German mineralogist and crystallographer Dr. Carl Adolf Ferdinand Hintze was born in Breslau, Germany on August 17, 1851, the son of an engraver; he died December 28, 1916. He attended the Breslau Mary Magdalene School, graduating in 1868, and enrolled at the University of Breslau that same year, continuing at the universities in Bonn and Berlin. In 1872 he transferred as an assistant to Paul Groth at the newly established University of Strasbourg, where he received his PhD in 1873.
Hintze continued his post-graduate studies there for two more years, but in 1875 he married Gertrud Schneider (they had five children: Erwin, Elfriede, Edith, Walter and Dora) and was forced by lack of funds to leave the university and take more gainful employment as a mineral dealer in Strasbourg and Bonn. In 1880 he took the post of Scientific Director for the Krantz Rheinisches Mineralien-Kontor mineral dealership in Bonn, while continuing his chemical and mineralogical studies. In 1884 he was hired as an instructor of mineralogy and crystallography at the University of Bonn.
Finacial support and advocacy from the prominent Bonn chemist August Kekulé helped sustain Hintze, who became one of the country's leading experts in mineralogy. After two years in Bonn as a lecturer, he moved back to Breslau in 1886 where he took a similar position at the University there. In 1892 he was appointed Professor and successor to his old teacher, Prof. Ferdinand von Roemer, and later was made director of the Mineralogical Institute of the University of Breslau, a position he held for the rest of his life.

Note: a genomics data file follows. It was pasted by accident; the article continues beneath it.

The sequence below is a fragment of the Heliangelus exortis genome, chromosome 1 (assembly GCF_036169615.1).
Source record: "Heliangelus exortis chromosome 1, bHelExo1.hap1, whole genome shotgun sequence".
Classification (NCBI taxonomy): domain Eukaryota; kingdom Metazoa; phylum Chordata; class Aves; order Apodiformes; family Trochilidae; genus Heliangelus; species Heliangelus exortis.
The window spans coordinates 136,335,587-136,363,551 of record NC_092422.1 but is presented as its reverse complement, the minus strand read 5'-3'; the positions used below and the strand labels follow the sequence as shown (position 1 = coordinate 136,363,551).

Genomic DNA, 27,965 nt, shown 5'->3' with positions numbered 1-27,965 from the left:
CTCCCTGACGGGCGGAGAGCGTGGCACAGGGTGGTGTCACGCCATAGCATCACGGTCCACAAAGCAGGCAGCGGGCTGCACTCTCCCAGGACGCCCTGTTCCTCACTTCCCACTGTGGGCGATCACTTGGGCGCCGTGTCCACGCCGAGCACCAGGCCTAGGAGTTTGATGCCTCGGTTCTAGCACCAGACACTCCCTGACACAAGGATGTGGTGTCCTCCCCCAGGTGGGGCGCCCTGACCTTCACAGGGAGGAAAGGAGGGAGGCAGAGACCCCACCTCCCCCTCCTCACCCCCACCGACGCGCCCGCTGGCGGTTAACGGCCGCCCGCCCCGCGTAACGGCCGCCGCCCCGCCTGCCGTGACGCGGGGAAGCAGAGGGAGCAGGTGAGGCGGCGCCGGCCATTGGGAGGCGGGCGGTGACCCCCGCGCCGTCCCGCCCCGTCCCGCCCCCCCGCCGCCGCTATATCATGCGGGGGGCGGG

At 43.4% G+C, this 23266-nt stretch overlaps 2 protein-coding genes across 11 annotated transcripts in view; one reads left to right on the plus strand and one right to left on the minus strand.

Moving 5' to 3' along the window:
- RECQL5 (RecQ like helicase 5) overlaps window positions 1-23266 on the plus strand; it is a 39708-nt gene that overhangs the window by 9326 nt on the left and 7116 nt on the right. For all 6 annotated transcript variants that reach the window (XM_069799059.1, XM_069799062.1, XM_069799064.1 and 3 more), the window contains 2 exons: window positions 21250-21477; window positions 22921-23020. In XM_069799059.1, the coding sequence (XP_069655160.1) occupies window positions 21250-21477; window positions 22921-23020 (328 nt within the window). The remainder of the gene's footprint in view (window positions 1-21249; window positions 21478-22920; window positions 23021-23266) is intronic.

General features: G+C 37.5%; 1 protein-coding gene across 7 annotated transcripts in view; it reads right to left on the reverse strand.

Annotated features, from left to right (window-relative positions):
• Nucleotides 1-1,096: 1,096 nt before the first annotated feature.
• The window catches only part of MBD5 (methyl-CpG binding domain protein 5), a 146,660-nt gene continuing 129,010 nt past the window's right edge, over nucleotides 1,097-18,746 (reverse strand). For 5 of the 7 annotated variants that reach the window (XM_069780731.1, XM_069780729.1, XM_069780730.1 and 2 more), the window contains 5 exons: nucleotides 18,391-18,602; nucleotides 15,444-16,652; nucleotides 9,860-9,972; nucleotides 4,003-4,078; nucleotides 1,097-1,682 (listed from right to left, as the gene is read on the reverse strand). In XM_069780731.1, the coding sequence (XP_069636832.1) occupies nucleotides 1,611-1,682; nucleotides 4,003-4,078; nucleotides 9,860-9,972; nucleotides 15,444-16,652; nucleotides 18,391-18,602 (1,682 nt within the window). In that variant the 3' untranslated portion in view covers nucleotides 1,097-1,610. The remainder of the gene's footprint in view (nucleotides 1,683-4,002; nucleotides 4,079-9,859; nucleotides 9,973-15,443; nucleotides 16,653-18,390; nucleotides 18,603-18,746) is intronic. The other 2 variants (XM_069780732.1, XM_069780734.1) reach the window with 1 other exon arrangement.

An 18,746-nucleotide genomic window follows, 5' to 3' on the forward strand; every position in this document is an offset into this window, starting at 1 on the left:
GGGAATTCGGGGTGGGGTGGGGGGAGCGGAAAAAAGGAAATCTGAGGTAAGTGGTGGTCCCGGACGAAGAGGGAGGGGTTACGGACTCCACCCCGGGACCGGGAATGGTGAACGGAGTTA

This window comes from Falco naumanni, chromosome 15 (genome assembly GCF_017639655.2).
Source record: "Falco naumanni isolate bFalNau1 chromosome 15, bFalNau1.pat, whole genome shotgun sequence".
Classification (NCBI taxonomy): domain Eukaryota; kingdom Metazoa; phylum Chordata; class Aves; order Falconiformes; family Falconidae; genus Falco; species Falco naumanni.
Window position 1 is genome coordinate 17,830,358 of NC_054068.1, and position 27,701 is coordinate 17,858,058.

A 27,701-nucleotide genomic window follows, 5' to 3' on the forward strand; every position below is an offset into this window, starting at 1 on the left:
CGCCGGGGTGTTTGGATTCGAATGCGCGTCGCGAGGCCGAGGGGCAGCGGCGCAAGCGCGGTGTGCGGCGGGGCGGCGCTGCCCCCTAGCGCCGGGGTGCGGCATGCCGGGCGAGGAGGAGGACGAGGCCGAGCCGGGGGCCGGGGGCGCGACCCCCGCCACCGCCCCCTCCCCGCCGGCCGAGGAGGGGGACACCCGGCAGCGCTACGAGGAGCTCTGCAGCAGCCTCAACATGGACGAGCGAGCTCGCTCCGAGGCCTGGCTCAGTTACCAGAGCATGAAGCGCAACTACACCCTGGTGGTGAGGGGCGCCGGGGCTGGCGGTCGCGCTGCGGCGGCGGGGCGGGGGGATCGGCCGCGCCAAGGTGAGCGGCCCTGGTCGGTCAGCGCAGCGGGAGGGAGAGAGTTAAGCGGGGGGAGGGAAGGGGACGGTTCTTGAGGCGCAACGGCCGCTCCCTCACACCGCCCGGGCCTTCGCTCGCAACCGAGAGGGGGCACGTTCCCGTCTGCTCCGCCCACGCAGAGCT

The mineral carlhintzeite was named in his honor in 1979. His most important work by far was the multivolume Handbuch der Mineralogie (widely known as "Hintze's Handbook"), a massive compendium of mineralogical data gathered over a 30-year period. It remains a valuable reference work today.
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[Citation format for this entry:
WILSON, Wendell E. (2017)
Biographical Archive, at www.mineralogicalrecord.com.]
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